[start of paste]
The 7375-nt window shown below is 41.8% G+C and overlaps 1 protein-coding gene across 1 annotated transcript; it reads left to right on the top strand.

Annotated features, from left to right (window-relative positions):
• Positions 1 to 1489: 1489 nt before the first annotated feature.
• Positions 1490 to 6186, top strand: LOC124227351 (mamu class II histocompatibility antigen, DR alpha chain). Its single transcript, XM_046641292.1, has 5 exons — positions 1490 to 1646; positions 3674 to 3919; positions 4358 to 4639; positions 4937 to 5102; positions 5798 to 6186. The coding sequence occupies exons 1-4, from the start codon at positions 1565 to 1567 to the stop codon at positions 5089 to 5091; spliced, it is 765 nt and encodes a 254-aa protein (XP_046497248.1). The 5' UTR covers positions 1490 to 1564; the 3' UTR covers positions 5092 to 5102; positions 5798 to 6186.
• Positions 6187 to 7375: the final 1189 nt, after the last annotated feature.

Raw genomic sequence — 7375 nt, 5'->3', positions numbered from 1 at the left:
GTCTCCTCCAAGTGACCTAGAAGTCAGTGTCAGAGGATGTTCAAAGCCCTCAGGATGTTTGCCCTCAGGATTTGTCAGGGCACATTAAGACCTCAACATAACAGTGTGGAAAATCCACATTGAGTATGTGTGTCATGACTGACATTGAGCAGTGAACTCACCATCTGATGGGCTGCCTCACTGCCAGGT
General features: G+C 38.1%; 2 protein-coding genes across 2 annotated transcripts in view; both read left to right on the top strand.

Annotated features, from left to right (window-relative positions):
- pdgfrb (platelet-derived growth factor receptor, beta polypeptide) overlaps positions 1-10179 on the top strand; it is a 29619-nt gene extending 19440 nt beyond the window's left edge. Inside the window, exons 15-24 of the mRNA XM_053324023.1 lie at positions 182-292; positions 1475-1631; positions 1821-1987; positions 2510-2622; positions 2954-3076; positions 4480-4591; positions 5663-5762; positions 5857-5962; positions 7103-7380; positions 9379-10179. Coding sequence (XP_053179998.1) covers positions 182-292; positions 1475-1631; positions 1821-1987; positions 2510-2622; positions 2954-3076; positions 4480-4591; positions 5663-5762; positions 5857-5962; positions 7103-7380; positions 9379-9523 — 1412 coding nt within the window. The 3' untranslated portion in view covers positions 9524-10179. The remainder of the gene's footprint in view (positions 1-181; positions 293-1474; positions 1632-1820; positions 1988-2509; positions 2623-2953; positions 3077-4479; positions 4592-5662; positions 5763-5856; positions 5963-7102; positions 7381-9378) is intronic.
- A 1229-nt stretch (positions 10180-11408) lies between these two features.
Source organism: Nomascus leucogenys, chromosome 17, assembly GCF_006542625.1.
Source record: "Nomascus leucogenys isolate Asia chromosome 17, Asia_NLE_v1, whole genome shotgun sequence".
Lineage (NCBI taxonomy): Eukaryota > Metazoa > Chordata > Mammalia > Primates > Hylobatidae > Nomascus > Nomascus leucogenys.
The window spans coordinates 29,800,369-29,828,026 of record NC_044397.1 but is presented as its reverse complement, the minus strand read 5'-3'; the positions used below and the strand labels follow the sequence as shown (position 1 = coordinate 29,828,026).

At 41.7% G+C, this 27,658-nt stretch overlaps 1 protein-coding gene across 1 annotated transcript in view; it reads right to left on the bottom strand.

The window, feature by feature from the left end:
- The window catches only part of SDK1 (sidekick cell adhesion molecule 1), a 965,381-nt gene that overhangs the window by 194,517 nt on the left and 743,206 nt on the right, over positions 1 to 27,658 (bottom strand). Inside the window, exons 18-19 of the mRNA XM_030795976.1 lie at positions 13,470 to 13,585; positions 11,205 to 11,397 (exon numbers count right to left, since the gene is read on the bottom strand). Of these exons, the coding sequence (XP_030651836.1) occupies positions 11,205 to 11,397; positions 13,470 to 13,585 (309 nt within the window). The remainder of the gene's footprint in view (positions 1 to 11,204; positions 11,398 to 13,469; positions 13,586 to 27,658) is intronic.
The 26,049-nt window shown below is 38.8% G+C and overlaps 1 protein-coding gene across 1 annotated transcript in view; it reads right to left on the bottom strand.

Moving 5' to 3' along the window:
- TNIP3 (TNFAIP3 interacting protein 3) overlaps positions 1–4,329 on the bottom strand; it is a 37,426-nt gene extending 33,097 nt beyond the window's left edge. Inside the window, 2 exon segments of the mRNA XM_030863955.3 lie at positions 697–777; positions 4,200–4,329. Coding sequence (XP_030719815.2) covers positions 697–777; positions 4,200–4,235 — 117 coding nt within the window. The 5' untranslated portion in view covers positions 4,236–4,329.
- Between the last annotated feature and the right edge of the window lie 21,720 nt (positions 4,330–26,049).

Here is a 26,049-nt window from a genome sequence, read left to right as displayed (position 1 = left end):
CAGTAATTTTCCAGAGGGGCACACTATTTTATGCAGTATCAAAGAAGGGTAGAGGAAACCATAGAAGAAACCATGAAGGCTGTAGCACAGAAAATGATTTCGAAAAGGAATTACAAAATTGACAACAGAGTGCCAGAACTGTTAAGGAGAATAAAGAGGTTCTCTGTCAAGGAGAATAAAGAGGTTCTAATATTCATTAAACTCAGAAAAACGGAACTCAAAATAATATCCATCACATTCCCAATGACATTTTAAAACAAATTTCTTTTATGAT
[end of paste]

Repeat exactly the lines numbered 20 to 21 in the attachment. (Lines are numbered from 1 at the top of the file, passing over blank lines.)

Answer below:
Moving 5' to 3' along the window:
- TNIP3 (TNFAIP3 interacting protein 3) overlaps positions 1–4,329 on the bottom strand; it is a 37,426-nt gene extending 33,097 nt beyond the window's left edge. Inside the window, 2 exon segments of the mRNA XM_030863955.3 lie at positions 697–777; positions 4,200–4,329. Coding sequence (XP_030719815.2) covers positions 697–777; positions 4,200–4,235 — 117 coding nt within the window. The 5' untranslated portion in view covers positions 4,236–4,329.